I go to the Asian market near me and they have bags of chicken or beef bones for making stock. For chicken I use raw but for beef I brown them in the oven first. The crock pot sounds like a good idea, but we threw ours out a year or so ago as we never seemed to use it & it took up valuable space.

        1. TorontoJo RE: gansu girl Sep 28, 2008 08:39 AM

          I started making chicken stock in my crock pot about a year ago after reading about it on this board. It really is the easiest, most foolproof way of getting lovely, clear stock. Yes, you can use raw chicken parts with no problem. However, if you want a deeper color, you can always toss all your chicken parts into a 450 degree oven for a bit to roast 'em up before dropping them into your crock pot. The veggies can be roasted, too, if you'd like. And Nyleve is so right about the sodium content of pre-made broths/soups. Your son may find your homemade soup "bland" at first, so definitely make sure you salt your soup sufficiently. Trust me, regardless of how much salt you add yourself, it will still be significantly less sodium than a can of Campbell's soup! BTW, I tend to add salt after making the stock, rather than adding salt to the crock pot mixture. I find it easier to control the final taste that way.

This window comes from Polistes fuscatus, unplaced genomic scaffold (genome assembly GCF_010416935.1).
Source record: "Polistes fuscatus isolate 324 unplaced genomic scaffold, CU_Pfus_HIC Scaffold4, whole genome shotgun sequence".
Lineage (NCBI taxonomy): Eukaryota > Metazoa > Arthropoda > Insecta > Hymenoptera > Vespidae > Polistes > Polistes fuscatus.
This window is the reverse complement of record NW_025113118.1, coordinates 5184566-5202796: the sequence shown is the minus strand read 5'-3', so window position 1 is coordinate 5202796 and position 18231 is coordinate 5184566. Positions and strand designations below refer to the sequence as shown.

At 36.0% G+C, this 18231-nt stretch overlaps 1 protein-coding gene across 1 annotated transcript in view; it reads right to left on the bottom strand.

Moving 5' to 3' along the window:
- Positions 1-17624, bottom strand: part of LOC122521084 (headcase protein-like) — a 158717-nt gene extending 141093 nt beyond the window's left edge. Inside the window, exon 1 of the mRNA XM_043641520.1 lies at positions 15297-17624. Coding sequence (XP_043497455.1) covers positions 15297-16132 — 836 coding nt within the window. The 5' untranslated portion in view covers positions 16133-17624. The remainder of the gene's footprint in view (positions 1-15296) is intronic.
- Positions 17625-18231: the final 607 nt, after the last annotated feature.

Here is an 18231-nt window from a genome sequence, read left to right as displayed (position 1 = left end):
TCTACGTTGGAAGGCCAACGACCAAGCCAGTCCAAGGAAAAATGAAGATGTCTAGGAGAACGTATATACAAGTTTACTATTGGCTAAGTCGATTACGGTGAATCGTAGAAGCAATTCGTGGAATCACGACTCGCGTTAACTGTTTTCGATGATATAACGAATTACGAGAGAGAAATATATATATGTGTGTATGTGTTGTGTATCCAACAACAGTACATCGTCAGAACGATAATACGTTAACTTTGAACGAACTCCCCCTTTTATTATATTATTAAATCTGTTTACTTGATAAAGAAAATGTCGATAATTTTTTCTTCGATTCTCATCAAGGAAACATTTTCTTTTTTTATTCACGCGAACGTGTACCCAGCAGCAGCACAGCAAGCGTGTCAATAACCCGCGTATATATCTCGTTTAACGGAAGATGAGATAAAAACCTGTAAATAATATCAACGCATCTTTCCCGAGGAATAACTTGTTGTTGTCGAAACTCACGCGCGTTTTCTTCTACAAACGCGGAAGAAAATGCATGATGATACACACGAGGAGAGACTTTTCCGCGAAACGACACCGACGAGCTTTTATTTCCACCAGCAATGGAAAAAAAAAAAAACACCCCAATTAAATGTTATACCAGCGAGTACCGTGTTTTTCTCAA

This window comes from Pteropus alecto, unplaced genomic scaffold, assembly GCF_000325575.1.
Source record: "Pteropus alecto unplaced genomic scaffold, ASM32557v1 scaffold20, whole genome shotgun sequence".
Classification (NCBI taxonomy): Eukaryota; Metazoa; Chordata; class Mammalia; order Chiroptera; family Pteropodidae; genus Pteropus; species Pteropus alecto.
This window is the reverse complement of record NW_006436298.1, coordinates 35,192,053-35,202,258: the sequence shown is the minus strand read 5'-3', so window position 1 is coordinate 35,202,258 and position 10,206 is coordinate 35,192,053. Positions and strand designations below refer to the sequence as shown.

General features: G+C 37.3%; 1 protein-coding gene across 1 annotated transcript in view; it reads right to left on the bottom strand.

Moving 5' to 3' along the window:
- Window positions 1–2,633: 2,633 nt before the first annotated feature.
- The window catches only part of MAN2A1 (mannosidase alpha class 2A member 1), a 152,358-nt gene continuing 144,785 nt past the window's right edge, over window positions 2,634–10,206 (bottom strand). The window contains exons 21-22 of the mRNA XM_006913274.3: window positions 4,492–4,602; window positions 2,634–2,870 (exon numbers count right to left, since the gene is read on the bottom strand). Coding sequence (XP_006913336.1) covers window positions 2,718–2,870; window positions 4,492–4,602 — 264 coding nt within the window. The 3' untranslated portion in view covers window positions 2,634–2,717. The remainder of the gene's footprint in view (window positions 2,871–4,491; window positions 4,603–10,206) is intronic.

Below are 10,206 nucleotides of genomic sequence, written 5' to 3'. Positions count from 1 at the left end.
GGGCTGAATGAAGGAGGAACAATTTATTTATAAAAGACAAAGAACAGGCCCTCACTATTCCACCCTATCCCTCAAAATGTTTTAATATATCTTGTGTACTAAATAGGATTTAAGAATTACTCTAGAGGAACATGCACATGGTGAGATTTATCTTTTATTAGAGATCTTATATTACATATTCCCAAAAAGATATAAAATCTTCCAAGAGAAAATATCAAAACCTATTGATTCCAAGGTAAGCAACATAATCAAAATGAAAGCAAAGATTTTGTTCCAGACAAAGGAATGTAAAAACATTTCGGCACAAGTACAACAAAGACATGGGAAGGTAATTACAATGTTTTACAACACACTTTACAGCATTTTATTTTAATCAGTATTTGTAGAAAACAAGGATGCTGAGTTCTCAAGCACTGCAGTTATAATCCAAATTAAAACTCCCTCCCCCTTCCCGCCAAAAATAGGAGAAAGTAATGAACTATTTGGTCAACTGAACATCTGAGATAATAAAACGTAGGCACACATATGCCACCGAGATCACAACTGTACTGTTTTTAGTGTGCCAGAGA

1. t
            torty RE: gansu girl Sep 28, 2008 06:15 PM

            Good suggestions. Something I did for my soup lover kid was make a batch of noodles boiled in salted water and keep them in a zip lock bag or container. They will last several days. Leave them a bit wet before storing and they won't stick too much. The stock/broth should be made ahead of time so you can de-fat it properly. Chicken can be pre-poached and shredded. Then your "instant chicken soup" is simply a matter of heating the stock/broth (maybe have to de-frost first if you are storing quantity), simmer some carrots in it, adjust seasoning, and toss in noodles and chicken meat to heat through before serving. A steaming bowl in barely more than it takes to open the can and heat. You may have to play with the seasoning to get it to your child's liking. Mine liked it with a bit of Maggi powder (I know) and asked for his own pepper grinder.